Evaluation of dynamic contrast-enhanced T1-weighted perfusion MRI in the differentiation of tumor recurrence from radiation necrosis
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To investigate if perfusion measured with dynamic contrast-enhanced magnetic resonance imaging (DCE-MRI) can be used to differentiate radiation necrosis from tumor recurrence in patients with high-grade glioma.
The study was approved by the institutional review board and informed consent was obtained from all subjects. 19 patients were recruited following surgery and radiation therapy for glioma. Patients had contrast enhancing lesions, which during the standard MRI examination could not be exclusively determined as recurrence or radiation necrosis. DCE-MRI was used to measure cerebral blood volume (CBV), blood–brain barrier (BBB) permeability and cerebral blood flow (CBF). Subjects also underwent FDG-PET and lesions were classified as either metabolically active or inactive. Follow-up clinical MRI and lesion histology in case of additional tissue resection was used to determine whether lesions were regressing or progressing.
Fourteen enhancing lesions could be classified as progressing (11) or regressing (three). An empirical threshold of 2.0 ml/100 g for CBV allowed detection of regressing lesions with a sensitivity of 100 % and specificity of 100 %. FDG-PET and DCE-MRI agreed in classification of tumor status in 13 out of the 16 cases where an FDG-PET classification was obtained. In two of the remaining three patients, MRI follow-up and histology was available and both indicated that the DCE-MRI answer was correct.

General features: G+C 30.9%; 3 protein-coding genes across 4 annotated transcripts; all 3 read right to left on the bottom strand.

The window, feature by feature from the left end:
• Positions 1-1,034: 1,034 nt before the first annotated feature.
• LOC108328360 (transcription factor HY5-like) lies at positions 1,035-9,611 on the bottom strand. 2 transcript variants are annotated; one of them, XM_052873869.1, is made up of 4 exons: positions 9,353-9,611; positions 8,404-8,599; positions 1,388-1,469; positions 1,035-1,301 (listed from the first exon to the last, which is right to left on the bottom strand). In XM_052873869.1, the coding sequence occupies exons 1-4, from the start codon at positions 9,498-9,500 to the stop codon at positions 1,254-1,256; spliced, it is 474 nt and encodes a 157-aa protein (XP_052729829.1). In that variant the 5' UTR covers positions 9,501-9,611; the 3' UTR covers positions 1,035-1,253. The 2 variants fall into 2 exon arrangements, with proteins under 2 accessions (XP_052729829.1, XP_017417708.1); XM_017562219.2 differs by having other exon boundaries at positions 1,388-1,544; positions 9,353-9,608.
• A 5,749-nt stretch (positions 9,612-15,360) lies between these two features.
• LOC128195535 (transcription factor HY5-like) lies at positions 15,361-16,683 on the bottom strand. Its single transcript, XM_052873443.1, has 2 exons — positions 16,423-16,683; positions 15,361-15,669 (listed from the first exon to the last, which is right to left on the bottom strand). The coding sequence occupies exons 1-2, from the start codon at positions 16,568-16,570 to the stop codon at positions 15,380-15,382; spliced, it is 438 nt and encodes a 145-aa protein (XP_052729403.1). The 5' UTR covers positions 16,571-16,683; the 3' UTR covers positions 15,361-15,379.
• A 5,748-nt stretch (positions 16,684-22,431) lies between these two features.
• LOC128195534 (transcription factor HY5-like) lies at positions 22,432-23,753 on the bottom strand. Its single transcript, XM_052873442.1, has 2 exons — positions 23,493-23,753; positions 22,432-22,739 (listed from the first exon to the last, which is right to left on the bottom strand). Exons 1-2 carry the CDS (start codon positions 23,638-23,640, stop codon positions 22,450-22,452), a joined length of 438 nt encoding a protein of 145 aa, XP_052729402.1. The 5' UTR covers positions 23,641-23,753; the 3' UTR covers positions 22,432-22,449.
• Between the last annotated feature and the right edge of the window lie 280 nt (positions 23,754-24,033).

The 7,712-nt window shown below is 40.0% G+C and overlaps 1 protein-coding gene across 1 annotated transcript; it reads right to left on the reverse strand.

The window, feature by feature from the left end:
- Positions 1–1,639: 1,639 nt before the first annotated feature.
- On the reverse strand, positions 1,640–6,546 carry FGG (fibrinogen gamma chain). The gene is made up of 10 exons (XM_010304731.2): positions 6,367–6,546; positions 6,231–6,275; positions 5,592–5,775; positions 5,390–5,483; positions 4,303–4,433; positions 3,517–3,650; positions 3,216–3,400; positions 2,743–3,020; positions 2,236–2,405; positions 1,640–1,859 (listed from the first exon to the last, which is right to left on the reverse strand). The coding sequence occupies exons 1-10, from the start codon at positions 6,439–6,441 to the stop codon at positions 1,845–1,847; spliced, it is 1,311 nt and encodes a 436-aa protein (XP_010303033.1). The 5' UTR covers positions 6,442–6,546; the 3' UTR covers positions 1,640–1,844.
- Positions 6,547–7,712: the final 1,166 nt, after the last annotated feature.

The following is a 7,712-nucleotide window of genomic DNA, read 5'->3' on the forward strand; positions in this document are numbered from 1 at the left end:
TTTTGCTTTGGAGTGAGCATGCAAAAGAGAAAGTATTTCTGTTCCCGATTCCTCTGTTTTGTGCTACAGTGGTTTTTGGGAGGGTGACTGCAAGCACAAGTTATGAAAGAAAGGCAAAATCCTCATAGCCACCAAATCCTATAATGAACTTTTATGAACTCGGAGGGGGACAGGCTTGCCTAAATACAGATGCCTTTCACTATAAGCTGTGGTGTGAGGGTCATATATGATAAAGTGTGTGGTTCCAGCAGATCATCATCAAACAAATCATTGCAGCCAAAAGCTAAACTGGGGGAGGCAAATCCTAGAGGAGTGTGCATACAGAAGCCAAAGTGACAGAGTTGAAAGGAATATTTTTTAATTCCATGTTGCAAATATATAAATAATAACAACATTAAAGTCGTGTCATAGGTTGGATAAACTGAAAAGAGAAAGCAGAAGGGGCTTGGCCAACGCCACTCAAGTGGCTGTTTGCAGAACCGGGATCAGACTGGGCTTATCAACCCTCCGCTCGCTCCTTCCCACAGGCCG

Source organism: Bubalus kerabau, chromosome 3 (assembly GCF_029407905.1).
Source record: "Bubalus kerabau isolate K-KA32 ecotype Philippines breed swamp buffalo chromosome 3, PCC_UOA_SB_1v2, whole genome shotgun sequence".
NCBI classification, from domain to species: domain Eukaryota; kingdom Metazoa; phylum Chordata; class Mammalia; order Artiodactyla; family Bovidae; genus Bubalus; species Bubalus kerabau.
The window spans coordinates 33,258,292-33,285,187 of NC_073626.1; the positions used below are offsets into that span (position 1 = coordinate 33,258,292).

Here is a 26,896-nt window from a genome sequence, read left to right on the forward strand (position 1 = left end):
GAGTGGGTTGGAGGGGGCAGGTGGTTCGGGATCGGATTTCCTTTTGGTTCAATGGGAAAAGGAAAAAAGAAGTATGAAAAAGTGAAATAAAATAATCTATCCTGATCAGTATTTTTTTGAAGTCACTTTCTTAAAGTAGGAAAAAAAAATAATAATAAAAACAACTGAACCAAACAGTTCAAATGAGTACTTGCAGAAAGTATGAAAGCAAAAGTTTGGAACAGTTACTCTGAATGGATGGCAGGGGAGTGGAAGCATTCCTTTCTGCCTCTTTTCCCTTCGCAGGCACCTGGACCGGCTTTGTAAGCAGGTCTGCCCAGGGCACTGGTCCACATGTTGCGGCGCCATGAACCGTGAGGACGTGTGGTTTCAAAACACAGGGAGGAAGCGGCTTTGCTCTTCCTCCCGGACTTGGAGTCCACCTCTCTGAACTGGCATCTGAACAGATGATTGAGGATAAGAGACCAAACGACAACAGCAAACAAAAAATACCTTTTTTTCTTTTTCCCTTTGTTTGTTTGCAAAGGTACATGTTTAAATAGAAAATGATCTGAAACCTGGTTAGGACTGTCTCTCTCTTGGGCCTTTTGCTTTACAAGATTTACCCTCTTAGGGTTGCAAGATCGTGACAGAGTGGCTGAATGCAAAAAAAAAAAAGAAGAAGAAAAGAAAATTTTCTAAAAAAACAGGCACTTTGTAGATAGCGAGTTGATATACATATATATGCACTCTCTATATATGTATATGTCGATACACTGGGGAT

CBV measurements using DCE-MRI may predict the status of contrast enhancing lesions and give results very similar to FDG-PET with regards to differentiation between tumor recurrence and radiation necrosis.
KeywordsBrain tumor DCE T1-Perfusion MRI FDG-PET Radiation necrosis
Arterial input function
Cerebral blood flow
Cerebral blood volume
Dynamic contrast enhanced magnetic resonance imaging
Dynamic susceptibility contrast magnetic resonance imaging
18F-fluorodeoxyglucose positron emission tomography
Internal carotid artery
Region of interest
Conflict of interest
We declare that we have no conflict of interest.
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